I used to own a house on Madison's East side. I owned it for about three years, where I dabbled in vegetable gardening, planting basil and tomatoes and starting a compost bin.
And then I sold the house in October 2008.
All that work building beds and soil was left behind. In fact, the woman who bought my house marveled at the late-season basil and eggplant she harvest from the garden. In 2009-10 we put Jay's house up for sale, and we did minimal gardening, just enough to keep the yard presentable during showings.
Last summer, following 18 months, 76 showings and one offer that fell through, we took the house off the market. Then this spring I got the gardening bug. I rebuilt and enlarged the herb garden, made a raised bed along the garage and started seedlings in the basement. And we started to talk about selling the house again, and my enthusiasm to garden took a nose dive. And then I got an e-mail that changed everything, my employer announced the start of a community garden right where I worked.
Jay and I talked about getting one of the plots, I made plans, and we built a 10x10 raised garden bed (see previous post for a description and video). Even though we are still thinking about selling the house, things will be different. This time, no matter when we sell, we will still be able to harvest from our five eggplant, six tomato, six pepper, eight brussel sprout and dozen leek plants. All of this work is ours to keep as long as I’m employed at American Family.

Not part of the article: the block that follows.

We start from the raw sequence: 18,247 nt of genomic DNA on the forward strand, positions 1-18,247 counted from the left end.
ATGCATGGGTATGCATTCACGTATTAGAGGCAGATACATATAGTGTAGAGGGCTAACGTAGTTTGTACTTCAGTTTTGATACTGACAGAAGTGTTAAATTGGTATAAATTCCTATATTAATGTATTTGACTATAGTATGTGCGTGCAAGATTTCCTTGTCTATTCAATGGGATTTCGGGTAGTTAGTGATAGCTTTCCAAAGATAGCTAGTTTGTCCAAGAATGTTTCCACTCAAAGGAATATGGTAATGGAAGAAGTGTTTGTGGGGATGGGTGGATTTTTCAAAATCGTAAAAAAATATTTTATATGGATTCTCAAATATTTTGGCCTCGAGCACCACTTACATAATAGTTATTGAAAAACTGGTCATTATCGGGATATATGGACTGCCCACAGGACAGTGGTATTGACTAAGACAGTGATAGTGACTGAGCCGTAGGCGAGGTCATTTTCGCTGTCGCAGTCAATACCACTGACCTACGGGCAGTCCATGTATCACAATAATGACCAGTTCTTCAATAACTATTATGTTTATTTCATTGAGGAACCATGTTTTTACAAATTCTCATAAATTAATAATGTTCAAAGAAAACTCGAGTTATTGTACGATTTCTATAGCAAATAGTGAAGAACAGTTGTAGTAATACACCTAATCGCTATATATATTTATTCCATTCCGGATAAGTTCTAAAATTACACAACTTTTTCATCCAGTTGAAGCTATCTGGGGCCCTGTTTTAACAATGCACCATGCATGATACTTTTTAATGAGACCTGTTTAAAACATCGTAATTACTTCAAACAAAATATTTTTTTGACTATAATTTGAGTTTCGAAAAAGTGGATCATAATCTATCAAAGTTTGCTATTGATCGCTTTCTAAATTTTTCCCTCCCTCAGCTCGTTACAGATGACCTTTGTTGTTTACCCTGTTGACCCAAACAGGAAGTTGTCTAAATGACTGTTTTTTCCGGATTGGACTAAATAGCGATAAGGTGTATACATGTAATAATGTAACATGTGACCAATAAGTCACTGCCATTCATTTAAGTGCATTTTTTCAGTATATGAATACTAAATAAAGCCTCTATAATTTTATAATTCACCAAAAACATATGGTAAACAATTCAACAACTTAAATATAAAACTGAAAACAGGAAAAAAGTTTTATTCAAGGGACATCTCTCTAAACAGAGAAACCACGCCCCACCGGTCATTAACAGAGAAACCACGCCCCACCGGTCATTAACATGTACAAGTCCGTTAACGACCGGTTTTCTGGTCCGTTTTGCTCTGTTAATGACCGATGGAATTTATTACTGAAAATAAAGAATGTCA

Which is how I explain to myself a recent and very urgent need to finish what Jay and I started. When we built the garden bed at the end of May, we reinforced the interior “keyhole” access with 2x6 oak planks my dad gave us, and let the soil slope down toward our neighbors on the edges.
|The raised bed with reinforced walls on the interior, but soil sloping down toward the outside edges.|
It looks wonderful- now all you need is one of those lawn ornaments that looks like an old lady in a house dress bending over tending it!!!ReplyDelete